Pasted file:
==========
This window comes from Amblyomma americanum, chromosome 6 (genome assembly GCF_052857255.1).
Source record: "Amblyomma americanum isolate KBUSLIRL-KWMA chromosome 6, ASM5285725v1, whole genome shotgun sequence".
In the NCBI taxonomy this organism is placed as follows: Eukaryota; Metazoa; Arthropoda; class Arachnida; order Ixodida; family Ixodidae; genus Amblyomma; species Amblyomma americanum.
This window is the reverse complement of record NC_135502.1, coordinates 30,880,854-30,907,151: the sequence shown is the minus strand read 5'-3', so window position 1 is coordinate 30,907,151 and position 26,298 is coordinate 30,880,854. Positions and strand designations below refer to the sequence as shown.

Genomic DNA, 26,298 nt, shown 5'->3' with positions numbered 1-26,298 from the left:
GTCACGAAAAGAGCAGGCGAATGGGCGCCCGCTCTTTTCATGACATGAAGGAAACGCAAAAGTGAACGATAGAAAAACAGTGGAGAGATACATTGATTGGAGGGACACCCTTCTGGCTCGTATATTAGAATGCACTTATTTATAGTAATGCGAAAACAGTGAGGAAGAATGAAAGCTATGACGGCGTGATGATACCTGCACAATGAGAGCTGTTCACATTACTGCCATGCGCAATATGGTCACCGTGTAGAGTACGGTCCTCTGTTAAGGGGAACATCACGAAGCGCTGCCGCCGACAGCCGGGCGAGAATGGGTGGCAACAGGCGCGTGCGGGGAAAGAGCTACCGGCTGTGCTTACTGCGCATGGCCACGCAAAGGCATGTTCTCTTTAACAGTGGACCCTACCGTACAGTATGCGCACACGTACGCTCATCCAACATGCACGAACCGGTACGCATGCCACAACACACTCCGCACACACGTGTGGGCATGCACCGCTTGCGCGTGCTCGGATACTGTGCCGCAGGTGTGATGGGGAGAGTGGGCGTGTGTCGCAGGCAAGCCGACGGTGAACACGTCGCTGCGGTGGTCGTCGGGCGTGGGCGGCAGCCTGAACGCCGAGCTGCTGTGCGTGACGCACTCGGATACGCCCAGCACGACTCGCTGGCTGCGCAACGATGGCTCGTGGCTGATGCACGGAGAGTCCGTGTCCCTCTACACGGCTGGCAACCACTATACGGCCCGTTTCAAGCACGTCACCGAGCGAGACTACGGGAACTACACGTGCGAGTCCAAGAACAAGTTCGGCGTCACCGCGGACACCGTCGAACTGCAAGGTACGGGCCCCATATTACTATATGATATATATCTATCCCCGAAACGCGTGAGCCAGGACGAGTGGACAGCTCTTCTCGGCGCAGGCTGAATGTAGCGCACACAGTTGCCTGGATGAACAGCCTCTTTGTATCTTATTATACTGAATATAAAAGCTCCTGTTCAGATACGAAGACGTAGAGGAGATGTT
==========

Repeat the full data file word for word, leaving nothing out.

This window comes from Amblyomma americanum, chromosome 6 (genome assembly GCF_052857255.1).
Source record: "Amblyomma americanum isolate KBUSLIRL-KWMA chromosome 6, ASM5285725v1, whole genome shotgun sequence".
In the NCBI taxonomy this organism is placed as follows: Eukaryota; Metazoa; Arthropoda; class Arachnida; order Ixodida; family Ixodidae; genus Amblyomma; species Amblyomma americanum.
This window is the reverse complement of record NC_135502.1, coordinates 30,880,854-30,907,151: the sequence shown is the minus strand read 5'-3', so window position 1 is coordinate 30,907,151 and position 26,298 is coordinate 30,880,854. Positions and strand designations below refer to the sequence as shown.

Genomic DNA, 26,298 nt, shown 5'->3' with positions numbered 1-26,298 from the left:
GTCACGAAAAGAGCAGGCGAATGGGCGCCCGCTCTTTTCATGACATGAAGGAAACGCAAAAGTGAACGATAGAAAAACAGTGGAGAGATACATTGATTGGAGGGACACCCTTCTGGCTCGTATATTAGAATGCACTTATTTATAGTAATGCGAAAACAGTGAGGAAGAATGAAAGCTATGACGGCGTGATGATACCTGCACAATGAGAGCTGTTCACATTACTGCCATGCGCAATATGGTCACCGTGTAGAGTACGGTCCTCTGTTAAGGGGAACATCACGAAGCGCTGCCGCCGACAGCCGGGCGAGAATGGGTGGCAACAGGCGCGTGCGGGGAAAGAGCTACCGGCTGTGCTTACTGCGCATGGCCACGCAAAGGCATGTTCTCTTTAACAGTGGACCCTACCGTACAGTATGCGCACACGTACGCTCATCCAACATGCACGAACCGGTACGCATGCCACAACACACTCCGCACACACGTGTGGGCATGCACCGCTTGCGCGTGCTCGGATACTGTGCCGCAGGTGTGATGGGGAGAGTGGGCGTGTGTCGCAGGCAAGCCGACGGTGAACACGTCGCTGCGGTGGTCGTCGGGCGTGGGCGGCAGCCTGAACGCCGAGCTGCTGTGCGTGACGCACTCGGATACGCCCAGCACGACTCGCTGGCTGCGCAACGATGGCTCGTGGCTGATGCACGGAGAGTCCGTGTCCCTCTACACGGCTGGCAACCACTATACGGCCCGTTTCAAGCACGTCACCGAGCGAGACTACGGGAACTACACGTGCGAGTCCAAGAACAAGTTCGGCGTCACCGCGGACACCGTCGAACTGCAAGGTACGGGCCCCATATTACTATATGATATATATCTATCCCCGAAACGCGTGAGCCAGGACGAGTGGACAGCTCTTCTCGGCGCAGGCTGAATGTAGCGCACACAGTTGCCTGGATGAACAGCCTCTTTGTATCTTATTATACTGAATATAAAAGCTCCTGTTCAGATACGAAGACGTAGAGGAGATGTT